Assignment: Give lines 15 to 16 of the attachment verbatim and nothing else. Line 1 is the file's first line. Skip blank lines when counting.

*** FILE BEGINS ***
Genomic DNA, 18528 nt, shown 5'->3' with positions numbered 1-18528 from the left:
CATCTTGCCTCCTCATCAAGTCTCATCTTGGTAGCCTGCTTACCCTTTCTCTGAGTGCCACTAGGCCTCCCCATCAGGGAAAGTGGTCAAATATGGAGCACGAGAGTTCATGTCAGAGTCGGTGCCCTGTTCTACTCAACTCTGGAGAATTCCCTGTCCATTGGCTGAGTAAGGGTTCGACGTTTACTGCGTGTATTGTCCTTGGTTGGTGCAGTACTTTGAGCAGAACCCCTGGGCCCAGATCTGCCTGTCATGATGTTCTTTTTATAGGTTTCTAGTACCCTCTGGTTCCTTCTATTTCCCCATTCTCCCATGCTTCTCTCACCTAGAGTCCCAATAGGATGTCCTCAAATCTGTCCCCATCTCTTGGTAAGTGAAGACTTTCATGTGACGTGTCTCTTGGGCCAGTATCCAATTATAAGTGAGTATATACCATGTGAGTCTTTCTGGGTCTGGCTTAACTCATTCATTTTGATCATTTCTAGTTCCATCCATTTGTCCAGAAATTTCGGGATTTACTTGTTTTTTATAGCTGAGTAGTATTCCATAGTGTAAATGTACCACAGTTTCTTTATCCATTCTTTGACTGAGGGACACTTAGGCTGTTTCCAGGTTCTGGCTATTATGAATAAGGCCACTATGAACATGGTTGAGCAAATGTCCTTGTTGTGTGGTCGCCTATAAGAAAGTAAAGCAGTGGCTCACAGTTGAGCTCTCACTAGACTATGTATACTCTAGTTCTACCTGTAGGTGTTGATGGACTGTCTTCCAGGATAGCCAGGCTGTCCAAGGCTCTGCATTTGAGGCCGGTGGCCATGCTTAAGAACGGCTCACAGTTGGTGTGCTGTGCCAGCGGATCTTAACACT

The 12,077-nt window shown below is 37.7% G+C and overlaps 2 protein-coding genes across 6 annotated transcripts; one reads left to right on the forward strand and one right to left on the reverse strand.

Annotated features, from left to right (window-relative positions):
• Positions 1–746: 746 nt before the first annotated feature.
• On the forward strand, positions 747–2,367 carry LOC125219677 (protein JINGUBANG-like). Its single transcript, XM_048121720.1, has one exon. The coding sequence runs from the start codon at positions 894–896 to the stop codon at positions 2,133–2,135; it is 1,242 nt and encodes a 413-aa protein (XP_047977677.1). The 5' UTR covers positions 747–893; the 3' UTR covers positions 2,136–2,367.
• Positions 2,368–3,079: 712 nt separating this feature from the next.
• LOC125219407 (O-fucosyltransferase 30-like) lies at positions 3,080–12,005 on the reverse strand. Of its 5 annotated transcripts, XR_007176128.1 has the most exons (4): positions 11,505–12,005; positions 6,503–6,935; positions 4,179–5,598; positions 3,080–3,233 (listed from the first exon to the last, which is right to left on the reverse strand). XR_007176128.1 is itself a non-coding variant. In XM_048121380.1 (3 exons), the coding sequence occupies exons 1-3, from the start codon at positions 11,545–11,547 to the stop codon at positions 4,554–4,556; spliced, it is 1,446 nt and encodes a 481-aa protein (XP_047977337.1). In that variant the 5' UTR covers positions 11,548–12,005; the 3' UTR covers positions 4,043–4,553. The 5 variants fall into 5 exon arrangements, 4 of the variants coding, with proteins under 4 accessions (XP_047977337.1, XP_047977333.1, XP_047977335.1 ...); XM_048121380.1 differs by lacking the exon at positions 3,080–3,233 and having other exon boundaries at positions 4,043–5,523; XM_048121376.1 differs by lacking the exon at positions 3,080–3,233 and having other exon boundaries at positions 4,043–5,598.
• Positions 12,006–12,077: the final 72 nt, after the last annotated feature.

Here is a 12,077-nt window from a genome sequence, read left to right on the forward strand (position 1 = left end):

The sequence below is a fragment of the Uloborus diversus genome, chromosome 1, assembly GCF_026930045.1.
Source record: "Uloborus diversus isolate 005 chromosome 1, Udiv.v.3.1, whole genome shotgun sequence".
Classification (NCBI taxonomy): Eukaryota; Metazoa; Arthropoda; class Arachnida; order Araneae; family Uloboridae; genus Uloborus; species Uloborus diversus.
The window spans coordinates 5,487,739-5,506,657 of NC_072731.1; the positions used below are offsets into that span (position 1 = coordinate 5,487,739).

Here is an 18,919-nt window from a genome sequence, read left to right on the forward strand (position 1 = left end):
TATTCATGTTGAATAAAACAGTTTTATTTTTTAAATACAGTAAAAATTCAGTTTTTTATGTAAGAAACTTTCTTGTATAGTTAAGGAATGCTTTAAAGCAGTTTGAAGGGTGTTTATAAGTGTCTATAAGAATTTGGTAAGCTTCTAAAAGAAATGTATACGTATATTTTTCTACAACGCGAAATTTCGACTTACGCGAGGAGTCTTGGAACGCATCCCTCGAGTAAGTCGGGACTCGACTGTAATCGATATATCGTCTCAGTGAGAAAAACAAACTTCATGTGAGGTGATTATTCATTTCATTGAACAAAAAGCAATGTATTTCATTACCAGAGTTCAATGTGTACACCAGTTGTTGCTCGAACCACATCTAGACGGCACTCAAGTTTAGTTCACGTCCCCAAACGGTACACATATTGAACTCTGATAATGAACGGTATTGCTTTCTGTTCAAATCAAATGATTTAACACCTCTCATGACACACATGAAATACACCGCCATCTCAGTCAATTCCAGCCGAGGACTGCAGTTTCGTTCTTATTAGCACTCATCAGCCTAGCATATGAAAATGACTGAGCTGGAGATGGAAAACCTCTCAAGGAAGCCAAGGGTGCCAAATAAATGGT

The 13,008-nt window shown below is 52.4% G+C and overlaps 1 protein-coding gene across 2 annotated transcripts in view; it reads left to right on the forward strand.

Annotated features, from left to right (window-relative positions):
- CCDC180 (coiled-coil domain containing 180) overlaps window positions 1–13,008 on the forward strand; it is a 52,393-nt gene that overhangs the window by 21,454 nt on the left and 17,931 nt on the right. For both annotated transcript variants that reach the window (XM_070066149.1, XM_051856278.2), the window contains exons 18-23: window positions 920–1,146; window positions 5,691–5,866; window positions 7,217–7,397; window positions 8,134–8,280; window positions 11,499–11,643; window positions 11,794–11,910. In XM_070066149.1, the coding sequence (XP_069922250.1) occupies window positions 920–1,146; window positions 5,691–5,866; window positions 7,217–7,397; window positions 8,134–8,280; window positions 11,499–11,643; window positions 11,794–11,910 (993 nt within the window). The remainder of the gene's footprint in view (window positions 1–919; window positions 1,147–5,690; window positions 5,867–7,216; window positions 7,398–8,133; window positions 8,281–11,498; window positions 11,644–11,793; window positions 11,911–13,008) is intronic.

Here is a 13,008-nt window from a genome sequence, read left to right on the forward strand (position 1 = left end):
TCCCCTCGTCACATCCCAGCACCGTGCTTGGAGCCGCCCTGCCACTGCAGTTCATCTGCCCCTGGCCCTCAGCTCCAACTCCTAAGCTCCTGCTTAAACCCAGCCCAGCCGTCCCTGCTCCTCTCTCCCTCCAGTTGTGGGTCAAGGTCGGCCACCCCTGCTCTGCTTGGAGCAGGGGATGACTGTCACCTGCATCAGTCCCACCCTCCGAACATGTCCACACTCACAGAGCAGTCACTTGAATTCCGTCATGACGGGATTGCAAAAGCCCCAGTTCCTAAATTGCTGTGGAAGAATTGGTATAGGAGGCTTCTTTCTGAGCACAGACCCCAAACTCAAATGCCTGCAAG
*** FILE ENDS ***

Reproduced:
Here is an 18,919-nt window from a genome sequence, read left to right on the forward strand (position 1 = left end):
TATTCATGTTGAATAAAACAGTTTTATTTTTTAAATACAGTAAAAATTCAGTTTTTTATGTAAGAAACTTTCTTGTATAGTTAAGGAATGCTTTAAAGCAGTTTGAAGGGTGTTTATAAGTGTCTATAAGAATTTGGTAAGCTTCTAAAAGAAATGTATACGTATATTTTTCTACAACGCGAAATTTCGACTTACGCGAGGAGTCTTGGAACGCATCCCTCGAGTAAGTCGGGACTCGACTGTAATCGATATATCGTCTCAGTGAGAAAAACAAACTTCATGTGAGGTGATTATTCATTTCATTGAACAAAAAGCAATGTATTTCATTACCAGAGTTCAATGTGTACACCAGTTGTTGCTCGAACCACATCTAGACGGCACTCAAGTTTAGTTCACGTCCCCAAACGGTACACATATTGAACTCTGATAATGAACGGTATTGCTTTCTGTTCAAATCAAATGATTTAACACCTCTCATGACACACATGAAATACACCGCCATCTCAGTCAATTCCAGCCGAGGACTGCAGTTTCGTTCTTATTAGCACTCATCAGCCTAGCATATGAAAATGACTGAGCTGGAGATGGAAAACCTCTCAAGGAAGCCAAGGGTGCCAAATAAATGGT